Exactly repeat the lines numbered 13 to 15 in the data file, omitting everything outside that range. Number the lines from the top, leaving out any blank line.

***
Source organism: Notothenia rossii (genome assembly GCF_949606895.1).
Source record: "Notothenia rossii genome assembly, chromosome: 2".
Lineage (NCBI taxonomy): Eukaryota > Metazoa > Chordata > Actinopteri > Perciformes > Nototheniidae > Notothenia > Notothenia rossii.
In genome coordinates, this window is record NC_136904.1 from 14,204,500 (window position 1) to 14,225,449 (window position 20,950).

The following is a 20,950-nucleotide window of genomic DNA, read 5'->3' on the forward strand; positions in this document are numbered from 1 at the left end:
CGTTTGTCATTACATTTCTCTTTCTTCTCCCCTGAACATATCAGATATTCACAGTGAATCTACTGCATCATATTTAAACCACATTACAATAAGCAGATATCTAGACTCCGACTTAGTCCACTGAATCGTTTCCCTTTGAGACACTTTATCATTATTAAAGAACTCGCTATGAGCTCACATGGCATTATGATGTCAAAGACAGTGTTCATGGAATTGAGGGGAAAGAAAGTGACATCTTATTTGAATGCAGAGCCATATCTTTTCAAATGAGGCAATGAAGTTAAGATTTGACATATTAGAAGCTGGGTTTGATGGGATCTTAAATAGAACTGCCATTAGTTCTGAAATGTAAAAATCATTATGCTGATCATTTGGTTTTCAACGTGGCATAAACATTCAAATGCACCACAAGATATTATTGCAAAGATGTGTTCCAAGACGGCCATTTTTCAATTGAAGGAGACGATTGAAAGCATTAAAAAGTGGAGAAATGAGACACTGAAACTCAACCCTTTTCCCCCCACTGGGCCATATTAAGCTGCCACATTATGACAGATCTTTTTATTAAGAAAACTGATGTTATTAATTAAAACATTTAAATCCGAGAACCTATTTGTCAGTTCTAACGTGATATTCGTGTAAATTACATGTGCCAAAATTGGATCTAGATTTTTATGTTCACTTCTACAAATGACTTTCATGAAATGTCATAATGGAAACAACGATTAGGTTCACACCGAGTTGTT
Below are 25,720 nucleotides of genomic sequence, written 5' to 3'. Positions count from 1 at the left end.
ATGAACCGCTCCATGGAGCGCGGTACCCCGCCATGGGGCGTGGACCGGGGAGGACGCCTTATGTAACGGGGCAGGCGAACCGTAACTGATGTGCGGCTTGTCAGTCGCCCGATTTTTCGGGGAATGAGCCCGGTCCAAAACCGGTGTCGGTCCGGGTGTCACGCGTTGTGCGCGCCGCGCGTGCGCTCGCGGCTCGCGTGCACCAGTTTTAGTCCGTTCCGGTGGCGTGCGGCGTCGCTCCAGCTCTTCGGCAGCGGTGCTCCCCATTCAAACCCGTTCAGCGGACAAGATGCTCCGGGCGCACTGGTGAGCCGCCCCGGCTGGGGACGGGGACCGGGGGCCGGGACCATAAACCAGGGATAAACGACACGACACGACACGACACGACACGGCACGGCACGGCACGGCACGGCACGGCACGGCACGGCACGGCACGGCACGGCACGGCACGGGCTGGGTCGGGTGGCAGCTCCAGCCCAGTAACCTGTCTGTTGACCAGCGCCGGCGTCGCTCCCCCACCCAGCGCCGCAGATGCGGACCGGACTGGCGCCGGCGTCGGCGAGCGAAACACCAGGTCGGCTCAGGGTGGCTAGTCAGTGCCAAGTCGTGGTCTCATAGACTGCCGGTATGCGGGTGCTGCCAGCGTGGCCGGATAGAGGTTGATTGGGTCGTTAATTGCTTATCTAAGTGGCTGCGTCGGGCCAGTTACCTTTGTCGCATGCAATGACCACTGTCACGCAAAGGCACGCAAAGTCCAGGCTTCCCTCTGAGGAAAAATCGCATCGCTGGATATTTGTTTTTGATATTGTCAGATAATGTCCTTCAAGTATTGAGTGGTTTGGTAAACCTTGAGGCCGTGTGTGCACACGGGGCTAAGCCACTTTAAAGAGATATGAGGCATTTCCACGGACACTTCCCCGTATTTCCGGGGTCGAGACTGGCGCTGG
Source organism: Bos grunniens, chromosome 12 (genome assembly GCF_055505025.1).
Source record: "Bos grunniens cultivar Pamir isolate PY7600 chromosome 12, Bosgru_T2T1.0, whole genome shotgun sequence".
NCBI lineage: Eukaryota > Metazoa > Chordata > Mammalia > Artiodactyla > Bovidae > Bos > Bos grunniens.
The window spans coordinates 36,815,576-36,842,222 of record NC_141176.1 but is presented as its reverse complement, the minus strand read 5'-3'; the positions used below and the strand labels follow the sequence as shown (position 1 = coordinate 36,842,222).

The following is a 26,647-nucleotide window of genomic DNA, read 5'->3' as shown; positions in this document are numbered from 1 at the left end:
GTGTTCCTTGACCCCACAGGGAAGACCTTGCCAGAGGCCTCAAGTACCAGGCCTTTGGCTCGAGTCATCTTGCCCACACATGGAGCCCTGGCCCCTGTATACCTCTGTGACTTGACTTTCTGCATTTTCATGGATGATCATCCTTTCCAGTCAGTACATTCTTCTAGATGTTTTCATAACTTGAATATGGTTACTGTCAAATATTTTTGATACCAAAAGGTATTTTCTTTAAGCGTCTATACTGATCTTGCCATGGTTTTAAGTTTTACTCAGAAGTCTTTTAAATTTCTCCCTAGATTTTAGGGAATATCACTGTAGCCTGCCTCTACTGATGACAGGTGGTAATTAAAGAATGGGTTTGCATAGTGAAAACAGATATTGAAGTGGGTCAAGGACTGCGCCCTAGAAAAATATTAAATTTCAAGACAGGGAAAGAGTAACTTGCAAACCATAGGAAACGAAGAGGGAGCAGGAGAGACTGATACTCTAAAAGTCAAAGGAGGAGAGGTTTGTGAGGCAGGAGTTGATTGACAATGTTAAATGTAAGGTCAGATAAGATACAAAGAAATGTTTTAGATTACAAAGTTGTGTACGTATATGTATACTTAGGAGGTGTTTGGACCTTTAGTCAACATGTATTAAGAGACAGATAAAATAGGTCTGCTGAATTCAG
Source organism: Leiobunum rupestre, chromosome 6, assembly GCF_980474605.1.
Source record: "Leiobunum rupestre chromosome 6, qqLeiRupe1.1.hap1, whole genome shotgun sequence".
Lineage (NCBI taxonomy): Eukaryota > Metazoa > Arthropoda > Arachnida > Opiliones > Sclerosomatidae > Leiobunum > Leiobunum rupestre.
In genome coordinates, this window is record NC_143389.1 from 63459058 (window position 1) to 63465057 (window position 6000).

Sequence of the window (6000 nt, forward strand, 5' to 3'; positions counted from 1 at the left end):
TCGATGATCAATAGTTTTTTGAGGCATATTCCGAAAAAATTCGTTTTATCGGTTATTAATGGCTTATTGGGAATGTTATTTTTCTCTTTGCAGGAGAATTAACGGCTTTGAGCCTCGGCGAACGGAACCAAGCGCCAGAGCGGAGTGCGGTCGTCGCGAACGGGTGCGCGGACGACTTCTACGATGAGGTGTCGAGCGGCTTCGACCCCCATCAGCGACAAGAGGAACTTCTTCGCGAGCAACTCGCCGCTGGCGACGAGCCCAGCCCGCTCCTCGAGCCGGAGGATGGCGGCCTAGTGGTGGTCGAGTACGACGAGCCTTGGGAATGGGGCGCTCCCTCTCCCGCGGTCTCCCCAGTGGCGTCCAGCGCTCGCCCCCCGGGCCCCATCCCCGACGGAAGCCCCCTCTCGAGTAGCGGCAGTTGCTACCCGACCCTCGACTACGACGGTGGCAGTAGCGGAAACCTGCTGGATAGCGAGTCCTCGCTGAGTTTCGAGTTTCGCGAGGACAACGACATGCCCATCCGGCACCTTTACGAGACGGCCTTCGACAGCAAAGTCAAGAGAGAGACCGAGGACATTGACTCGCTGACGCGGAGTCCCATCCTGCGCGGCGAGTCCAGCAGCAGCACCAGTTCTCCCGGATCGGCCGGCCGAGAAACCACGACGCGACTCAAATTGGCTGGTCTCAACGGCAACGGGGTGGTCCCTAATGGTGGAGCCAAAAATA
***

The following is a 26,647-nucleotide window of genomic DNA, read 5'->3' as shown; positions in this document are numbered from 1 at the left end:
GTGTTCCTTGACCCCACAGGGAAGACCTTGCCAGAGGCCTCAAGTACCAGGCCTTTGGCTCGAGTCATCTTGCCCACACATGGAGCCCTGGCCCCTGTATACCTCTGTGACTTGACTTTCTGCATTTTCATGGATGATCATCCTTTCCAGTCAGTACATTCTTCTAGATGTTTTCATAACTTGAATATGGTTACTGTCAAATATTTTTGATACCAAAAGGTATTTTCTTTAAGCGTCTATACTGATCTTGCCATGGTTTTAAGTTTTACTCAGAAGTCTTTTAAATTTCTCCCTAGATTTTAGGGAATATCACTGTAGCCTGCCTCTACTGATGACAGGTGGTAATTAAAGAATGGGTTTGCATAGTGAAAACAGATATTGAAGTGGGTCAAGGACTGCGCCCTAGAAAAATATTAAATTTCAAGACAGGGAAAGAGTAACTTGCAAACCATAGGAAACGAAGAGGGAGCAGGAGAGACTGATACTCTAAAAGTCAAAGGAGGAGAGGTTTGTGAGGCAGGAGTTGATTGACAATGTTAAATGTAAGGTCAGATAAGATACAAAGAAATGTTTTAGATTACAAAGTTGTGTACGTATATGTATACTTAGGAGGTGTTTGGACCTTTAGTCAACATGTATTAAGAGACAGATAAAATAGGTCTGCTGAATTCAG
Source organism: Leiobunum rupestre, chromosome 6, assembly GCF_980474605.1.